If combining the advice and technology of the U.S. military with the might of the Ugandan army is our best course of action and is, in fact, the best way to bring about the fall of Joseph Kony, I still believe that there is a high risk of failure unless these efforts are covered in prayer. If we have not yet succeeded in this endeavor, a few new pieces of equipment are not likely to change that. But God can.
I see this as more than just a physical war; I believe it is, at its very heart, a spiritual one. Look at the roots of the LRA! A woman named Alice, claiming visions or mandates or what-have-you from the Lord, telling her soldiers that smearing oil on their chests will make them invincible to bullets! Either the woman was crazy, or she was in fact seeing visions--but not from God. Perhaps she was both crazy AND seeing visions from whatever spiritual power was speaking to her. And if this army has been fueled for nearly three decades (perhaps longer; I'm not sure) by demonic forces, no amount of human-fueled effort will ever prevail!
So I challenge this: if you want to see Joseph Kony brought to justice and the Lord's Resistance Army brought to its timely end, if you are a Christian and believe God has the power to move mightily in the supernatural to bring about change in the natural, then you need to pray! Reposting videos, wearing trendy bracelets (and we're Americans; we love our trends!), and plastering your city with posters and buttons and lawn signs will do no good if you don't pray! Pray for justice; pray for liberty for the captives; pray for the peace of Africa! If we could get a worldwide movement of Christians praying for this--really, truly praying intercessory prayers and crying out to God for justice to be done--then I have no doubt that we WILL see Joseph Kony fall. We WILL see justice delivered. We WILL see peace in Africa. We will see children again have the chance to be children; we will see people no longer having to fear for their lives and those of their loved ones; we will see change come to beautiful Africa.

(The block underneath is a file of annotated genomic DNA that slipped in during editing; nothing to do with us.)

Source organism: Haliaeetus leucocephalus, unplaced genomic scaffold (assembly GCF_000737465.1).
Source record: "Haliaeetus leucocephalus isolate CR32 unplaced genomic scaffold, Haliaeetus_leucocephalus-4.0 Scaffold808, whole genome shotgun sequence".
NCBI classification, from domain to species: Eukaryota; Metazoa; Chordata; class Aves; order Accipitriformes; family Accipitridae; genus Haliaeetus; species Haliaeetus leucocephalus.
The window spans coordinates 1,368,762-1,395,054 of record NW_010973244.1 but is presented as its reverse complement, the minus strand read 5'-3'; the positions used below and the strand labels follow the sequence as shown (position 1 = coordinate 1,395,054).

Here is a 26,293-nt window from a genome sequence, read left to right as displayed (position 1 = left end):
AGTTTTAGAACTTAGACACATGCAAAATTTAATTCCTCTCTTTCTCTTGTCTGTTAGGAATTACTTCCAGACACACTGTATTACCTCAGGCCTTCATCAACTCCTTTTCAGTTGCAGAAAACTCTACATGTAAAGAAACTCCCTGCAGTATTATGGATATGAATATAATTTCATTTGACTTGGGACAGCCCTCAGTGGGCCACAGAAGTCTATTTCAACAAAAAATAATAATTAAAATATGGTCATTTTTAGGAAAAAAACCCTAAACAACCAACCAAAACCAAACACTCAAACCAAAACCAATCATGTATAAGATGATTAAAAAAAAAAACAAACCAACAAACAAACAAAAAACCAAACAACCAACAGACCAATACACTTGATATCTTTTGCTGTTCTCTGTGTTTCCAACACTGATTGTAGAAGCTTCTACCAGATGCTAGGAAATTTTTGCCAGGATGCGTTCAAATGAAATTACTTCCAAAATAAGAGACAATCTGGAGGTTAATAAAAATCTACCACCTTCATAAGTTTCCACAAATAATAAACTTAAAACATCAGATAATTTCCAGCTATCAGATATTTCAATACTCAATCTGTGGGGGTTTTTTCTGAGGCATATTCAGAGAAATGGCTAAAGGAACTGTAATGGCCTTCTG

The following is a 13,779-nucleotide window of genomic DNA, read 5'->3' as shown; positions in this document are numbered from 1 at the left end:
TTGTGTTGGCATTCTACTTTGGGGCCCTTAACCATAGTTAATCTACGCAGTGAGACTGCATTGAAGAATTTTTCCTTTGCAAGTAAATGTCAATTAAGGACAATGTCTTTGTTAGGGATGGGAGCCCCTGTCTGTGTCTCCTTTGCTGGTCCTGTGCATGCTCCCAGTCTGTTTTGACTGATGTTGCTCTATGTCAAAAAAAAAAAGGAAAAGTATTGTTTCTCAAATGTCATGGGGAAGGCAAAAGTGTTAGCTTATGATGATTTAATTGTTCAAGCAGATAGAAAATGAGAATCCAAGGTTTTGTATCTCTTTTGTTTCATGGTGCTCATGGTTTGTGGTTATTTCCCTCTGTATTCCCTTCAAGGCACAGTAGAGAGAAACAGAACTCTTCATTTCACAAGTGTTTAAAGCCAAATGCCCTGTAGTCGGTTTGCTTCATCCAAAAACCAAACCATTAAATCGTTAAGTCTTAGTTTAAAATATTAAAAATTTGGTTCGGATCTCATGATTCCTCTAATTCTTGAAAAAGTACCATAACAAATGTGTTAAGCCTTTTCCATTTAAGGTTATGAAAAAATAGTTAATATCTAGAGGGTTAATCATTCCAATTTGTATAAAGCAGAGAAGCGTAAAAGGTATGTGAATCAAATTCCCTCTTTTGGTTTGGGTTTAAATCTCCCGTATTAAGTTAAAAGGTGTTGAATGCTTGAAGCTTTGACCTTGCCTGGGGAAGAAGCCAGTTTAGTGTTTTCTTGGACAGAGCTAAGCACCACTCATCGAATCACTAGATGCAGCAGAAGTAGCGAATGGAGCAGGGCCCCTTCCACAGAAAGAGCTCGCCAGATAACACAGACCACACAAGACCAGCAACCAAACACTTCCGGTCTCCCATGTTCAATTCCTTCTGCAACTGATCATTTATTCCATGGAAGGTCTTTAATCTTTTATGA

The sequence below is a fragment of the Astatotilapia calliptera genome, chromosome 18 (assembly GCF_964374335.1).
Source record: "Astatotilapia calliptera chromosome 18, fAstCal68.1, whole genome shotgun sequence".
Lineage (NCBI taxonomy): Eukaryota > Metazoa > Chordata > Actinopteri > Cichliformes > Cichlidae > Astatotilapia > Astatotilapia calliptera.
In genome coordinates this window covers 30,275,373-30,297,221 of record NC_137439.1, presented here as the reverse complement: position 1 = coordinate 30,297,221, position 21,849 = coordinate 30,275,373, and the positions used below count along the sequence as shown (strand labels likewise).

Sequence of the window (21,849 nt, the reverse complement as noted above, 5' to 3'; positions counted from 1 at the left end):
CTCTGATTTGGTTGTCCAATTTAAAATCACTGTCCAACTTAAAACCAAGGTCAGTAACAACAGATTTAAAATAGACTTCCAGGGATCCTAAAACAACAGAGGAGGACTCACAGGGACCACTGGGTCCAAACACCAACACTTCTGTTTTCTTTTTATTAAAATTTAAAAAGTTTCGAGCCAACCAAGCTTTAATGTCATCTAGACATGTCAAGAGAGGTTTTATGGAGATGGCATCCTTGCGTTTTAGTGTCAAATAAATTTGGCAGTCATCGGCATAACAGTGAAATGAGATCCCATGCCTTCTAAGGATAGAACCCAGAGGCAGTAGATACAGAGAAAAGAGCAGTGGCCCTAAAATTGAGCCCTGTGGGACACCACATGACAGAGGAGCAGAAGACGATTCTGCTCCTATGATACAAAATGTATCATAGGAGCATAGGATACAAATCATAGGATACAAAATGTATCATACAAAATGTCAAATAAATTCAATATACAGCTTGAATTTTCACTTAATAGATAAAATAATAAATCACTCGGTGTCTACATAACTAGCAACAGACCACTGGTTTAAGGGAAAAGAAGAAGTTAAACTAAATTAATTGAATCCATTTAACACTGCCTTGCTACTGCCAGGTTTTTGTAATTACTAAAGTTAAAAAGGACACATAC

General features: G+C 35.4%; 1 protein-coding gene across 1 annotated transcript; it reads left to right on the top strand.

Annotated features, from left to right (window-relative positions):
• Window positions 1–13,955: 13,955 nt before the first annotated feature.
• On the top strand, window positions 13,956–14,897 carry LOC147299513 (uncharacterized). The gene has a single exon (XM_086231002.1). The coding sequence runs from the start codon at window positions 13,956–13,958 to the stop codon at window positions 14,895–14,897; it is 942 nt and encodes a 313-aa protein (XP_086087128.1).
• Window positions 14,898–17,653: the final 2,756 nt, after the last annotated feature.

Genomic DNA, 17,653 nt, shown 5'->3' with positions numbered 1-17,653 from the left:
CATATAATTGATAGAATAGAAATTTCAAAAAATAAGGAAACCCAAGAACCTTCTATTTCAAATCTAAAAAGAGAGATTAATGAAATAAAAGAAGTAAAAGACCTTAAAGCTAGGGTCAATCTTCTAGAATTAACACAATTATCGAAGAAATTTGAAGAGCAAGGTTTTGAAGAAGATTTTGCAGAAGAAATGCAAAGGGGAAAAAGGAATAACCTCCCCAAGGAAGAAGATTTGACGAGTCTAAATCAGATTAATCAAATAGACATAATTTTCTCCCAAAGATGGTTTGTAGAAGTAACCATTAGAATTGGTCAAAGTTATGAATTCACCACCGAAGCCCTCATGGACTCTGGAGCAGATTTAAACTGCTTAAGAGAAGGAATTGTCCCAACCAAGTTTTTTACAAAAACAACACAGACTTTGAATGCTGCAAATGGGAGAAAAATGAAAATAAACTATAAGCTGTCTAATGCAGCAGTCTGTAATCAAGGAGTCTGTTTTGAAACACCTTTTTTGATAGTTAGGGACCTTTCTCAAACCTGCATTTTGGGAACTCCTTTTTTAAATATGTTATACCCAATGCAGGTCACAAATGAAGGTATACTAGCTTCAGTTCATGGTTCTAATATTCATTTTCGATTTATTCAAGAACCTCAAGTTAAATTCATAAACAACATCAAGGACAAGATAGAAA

Please, for the love of all Africa's children, please, please pray. I exhort you, brethren, to pray!